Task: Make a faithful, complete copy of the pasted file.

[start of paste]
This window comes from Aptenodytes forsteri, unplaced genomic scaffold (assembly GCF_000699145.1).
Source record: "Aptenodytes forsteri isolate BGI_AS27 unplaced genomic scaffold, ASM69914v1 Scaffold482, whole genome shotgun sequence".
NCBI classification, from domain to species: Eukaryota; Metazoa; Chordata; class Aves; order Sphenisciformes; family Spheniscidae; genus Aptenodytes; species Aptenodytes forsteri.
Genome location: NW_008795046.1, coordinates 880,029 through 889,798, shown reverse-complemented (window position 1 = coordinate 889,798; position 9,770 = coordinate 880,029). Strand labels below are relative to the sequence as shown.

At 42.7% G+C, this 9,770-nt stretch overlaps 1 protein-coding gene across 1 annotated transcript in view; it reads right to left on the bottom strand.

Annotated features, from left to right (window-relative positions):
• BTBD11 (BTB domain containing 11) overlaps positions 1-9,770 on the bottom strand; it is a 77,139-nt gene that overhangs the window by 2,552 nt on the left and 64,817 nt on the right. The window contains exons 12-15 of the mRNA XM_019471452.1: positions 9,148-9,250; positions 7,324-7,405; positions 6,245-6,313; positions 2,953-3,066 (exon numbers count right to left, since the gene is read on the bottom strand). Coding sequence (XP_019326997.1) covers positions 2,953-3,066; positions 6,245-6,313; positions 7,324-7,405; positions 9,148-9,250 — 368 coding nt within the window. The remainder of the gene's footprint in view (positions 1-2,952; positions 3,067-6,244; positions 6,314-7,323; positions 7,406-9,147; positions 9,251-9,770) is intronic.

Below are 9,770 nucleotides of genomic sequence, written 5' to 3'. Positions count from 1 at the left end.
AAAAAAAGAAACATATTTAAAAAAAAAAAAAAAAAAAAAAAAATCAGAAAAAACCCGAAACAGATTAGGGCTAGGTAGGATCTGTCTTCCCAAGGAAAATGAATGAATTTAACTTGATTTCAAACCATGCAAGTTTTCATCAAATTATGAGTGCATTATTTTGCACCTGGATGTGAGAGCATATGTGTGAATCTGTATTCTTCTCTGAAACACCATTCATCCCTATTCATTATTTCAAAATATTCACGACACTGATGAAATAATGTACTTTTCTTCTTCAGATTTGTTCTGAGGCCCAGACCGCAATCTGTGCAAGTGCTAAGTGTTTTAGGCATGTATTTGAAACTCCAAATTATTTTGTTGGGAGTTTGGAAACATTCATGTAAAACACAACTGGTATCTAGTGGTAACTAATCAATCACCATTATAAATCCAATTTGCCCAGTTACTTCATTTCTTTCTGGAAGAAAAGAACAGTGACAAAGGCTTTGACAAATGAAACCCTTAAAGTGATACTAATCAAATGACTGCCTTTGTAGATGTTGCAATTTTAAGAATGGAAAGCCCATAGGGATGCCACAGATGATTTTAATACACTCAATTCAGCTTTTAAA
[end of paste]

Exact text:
This window comes from Aptenodytes forsteri, unplaced genomic scaffold (assembly GCF_000699145.1).
Source record: "Aptenodytes forsteri isolate BGI_AS27 unplaced genomic scaffold, ASM69914v1 Scaffold482, whole genome shotgun sequence".
NCBI classification, from domain to species: Eukaryota; Metazoa; Chordata; class Aves; order Sphenisciformes; family Spheniscidae; genus Aptenodytes; species Aptenodytes forsteri.
Genome location: NW_008795046.1, coordinates 880,029 through 889,798, shown reverse-complemented (window position 1 = coordinate 889,798; position 9,770 = coordinate 880,029). Strand labels below are relative to the sequence as shown.

At 42.7% G+C, this 9,770-nt stretch overlaps 1 protein-coding gene across 1 annotated transcript in view; it reads right to left on the bottom strand.

Annotated features, from left to right (window-relative positions):
• BTBD11 (BTB domain containing 11) overlaps positions 1-9,770 on the bottom strand; it is a 77,139-nt gene that overhangs the window by 2,552 nt on the left and 64,817 nt on the right. The window contains exons 12-15 of the mRNA XM_019471452.1: positions 9,148-9,250; positions 7,324-7,405; positions 6,245-6,313; positions 2,953-3,066 (exon numbers count right to left, since the gene is read on the bottom strand). Coding sequence (XP_019326997.1) covers positions 2,953-3,066; positions 6,245-6,313; positions 7,324-7,405; positions 9,148-9,250 — 368 coding nt within the window. The remainder of the gene's footprint in view (positions 1-2,952; positions 3,067-6,244; positions 6,314-7,323; positions 7,406-9,147; positions 9,251-9,770) is intronic.

Below are 9,770 nucleotides of genomic sequence, written 5' to 3'. Positions count from 1 at the left end.
AAAAAAAGAAACATATTTAAAAAAAAAAAAAAAAAAAAAAAAATCAGAAAAAACCCGAAACAGATTAGGGCTAGGTAGGATCTGTCTTCCCAAGGAAAATGAATGAATTTAACTTGATTTCAAACCATGCAAGTTTTCATCAAATTATGAGTGCATTATTTTGCACCTGGATGTGAGAGCATATGTGTGAATCTGTATTCTTCTCTGAAACACCATTCATCCCTATTCATTATTTCAAAATATTCACGACACTGATGAAATAATGTACTTTTCTTCTTCAGATTTGTTCTGAGGCCCAGACCGCAATCTGTGCAAGTGCTAAGTGTTTTAGGCATGTATTTGAAACTCCAAATTATTTTGTTGGGAGTTTGGAAACATTCATGTAAAACACAACTGGTATCTAGTGGTAACTAATCAATCACCATTATAAATCCAATTTGCCCAGTTACTTCATTTCTTTCTGGAAGAAAAGAACAGTGACAAAGGCTTTGACAAATGAAACCCTTAAAGTGATACTAATCAAATGACTGCCTTTGTAGATGTTGCAATTTTAAGAATGGAAAGCCCATAGGGATGCCACAGATGATTTTAATACACTCAATTCAGCTTTTAAA